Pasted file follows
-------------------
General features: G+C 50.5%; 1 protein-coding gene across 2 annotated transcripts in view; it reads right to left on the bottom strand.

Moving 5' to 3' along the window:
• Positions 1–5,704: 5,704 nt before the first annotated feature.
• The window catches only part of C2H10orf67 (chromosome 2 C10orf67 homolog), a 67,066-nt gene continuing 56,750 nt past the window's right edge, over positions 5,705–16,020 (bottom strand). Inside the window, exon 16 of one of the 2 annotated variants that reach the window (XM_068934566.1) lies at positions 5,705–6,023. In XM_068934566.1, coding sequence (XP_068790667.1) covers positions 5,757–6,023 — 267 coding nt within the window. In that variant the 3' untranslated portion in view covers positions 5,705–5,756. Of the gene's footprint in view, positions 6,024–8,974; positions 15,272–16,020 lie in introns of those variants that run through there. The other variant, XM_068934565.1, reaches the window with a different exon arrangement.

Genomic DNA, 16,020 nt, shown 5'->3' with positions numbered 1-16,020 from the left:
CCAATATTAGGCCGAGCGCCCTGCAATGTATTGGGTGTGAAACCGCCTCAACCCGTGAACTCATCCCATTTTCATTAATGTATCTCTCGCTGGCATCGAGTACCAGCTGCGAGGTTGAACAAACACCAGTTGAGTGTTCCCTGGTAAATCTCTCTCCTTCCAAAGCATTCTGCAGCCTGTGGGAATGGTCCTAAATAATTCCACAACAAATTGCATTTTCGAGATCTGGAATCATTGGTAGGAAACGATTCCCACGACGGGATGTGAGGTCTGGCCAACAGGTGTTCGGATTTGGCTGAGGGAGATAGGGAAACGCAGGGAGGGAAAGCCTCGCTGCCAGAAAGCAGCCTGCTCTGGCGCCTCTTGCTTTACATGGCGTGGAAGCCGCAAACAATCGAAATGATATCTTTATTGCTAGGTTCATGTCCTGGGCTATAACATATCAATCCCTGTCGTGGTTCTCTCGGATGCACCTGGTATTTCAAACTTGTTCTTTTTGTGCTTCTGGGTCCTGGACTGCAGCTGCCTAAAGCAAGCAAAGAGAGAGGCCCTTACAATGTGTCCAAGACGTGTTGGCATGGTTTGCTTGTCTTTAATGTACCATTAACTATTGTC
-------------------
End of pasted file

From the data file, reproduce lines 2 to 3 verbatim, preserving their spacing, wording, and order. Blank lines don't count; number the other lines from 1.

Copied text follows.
Moving 5' to 3' along the window:
• Positions 1–5,704: 5,704 nt before the first annotated feature.